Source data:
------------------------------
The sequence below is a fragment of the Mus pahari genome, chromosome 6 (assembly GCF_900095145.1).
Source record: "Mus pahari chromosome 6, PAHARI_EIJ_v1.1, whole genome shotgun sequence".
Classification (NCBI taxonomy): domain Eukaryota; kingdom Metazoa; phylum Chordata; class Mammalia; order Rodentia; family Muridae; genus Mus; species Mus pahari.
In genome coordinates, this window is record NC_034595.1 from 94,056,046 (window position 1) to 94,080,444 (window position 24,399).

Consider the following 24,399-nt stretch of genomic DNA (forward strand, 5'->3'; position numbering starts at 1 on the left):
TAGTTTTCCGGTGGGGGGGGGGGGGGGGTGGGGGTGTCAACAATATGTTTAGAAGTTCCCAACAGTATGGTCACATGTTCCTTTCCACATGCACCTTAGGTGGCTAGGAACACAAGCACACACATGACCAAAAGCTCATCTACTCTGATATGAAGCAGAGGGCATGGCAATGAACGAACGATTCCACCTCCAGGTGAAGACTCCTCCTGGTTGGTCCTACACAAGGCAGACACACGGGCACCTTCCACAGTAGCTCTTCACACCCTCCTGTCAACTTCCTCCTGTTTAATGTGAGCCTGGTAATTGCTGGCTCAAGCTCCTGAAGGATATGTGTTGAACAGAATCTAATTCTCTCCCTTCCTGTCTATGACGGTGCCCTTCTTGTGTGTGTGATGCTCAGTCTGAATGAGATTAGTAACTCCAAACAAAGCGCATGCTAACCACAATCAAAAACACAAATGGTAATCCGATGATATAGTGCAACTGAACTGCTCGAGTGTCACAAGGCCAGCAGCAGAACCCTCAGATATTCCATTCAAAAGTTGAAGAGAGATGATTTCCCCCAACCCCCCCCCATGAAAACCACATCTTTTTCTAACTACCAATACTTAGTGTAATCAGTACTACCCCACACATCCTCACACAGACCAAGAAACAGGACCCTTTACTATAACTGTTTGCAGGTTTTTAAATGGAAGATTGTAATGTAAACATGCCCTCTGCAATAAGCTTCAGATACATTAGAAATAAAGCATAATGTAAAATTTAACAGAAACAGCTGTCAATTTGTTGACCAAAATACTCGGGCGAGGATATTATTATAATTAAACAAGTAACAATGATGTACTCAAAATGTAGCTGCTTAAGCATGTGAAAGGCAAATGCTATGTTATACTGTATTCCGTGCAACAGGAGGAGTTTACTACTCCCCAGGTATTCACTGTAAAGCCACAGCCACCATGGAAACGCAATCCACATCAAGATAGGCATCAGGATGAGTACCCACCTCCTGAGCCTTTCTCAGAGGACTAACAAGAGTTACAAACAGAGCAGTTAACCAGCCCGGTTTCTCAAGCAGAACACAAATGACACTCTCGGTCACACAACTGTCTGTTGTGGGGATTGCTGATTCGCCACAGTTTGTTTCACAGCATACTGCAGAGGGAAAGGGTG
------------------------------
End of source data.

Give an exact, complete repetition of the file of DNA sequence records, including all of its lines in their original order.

The sequence below is a fragment of the Mus pahari genome, chromosome 6 (assembly GCF_900095145.1).
Source record: "Mus pahari chromosome 6, PAHARI_EIJ_v1.1, whole genome shotgun sequence".
Classification (NCBI taxonomy): domain Eukaryota; kingdom Metazoa; phylum Chordata; class Mammalia; order Rodentia; family Muridae; genus Mus; species Mus pahari.
In genome coordinates, this window is record NC_034595.1 from 94,056,046 (window position 1) to 94,080,444 (window position 24,399).

Consider the following 24,399-nt stretch of genomic DNA (forward strand, 5'->3'; position numbering starts at 1 on the left):
TAGTTTTCCGGTGGGGGGGGGGGGGGGGTGGGGGTGTCAACAATATGTTTAGAAGTTCCCAACAGTATGGTCACATGTTCCTTTCCACATGCACCTTAGGTGGCTAGGAACACAAGCACACACATGACCAAAAGCTCATCTACTCTGATATGAAGCAGAGGGCATGGCAATGAACGAACGATTCCACCTCCAGGTGAAGACTCCTCCTGGTTGGTCCTACACAAGGCAGACACACGGGCACCTTCCACAGTAGCTCTTCACACCCTCCTGTCAACTTCCTCCTGTTTAATGTGAGCCTGGTAATTGCTGGCTCAAGCTCCTGAAGGATATGTGTTGAACAGAATCTAATTCTCTCCCTTCCTGTCTATGACGGTGCCCTTCTTGTGTGTGTGATGCTCAGTCTGAATGAGATTAGTAACTCCAAACAAAGCGCATGCTAACCACAATCAAAAACACAAATGGTAATCCGATGATATAGTGCAACTGAACTGCTCGAGTGTCACAAGGCCAGCAGCAGAACCCTCAGATATTCCATTCAAAAGTTGAAGAGAGATGATTTCCCCCAACCCCCCCCCATGAAAACCACATCTTTTTCTAACTACCAATACTTAGTGTAATCAGTACTACCCCACACATCCTCACACAGACCAAGAAACAGGACCCTTTACTATAACTGTTTGCAGGTTTTTAAATGGAAGATTGTAATGTAAACATGCCCTCTGCAATAAGCTTCAGATACATTAGAAATAAAGCATAATGTAAAATTTAACAGAAACAGCTGTCAATTTGTTGACCAAAATACTCGGGCGAGGATATTATTATAATTAAACAAGTAACAATGATGTACTCAAAATGTAGCTGCTTAAGCATGTGAAAGGCAAATGCTATGTTATACTGTATTCCGTGCAACAGGAGGAGTTTACTACTCCCCAGGTATTCACTGTAAAGCCACAGCCACCATGGAAACGCAATCCACATCAAGATAGGCATCAGGATGAGTACCCACCTCCTGAGCCTTTCTCAGAGGACTAACAAGAGTTACAAACAGAGCAGTTAACCAGCCCGGTTTCTCAAGCAGAACACAAATGACACTCTCGGTCACACAACTGTCTGTTGTGGGGATTGCTGATTCGCCACAGTTTGTTTCACAGCATACTGCAGAGGGAAAGGGTG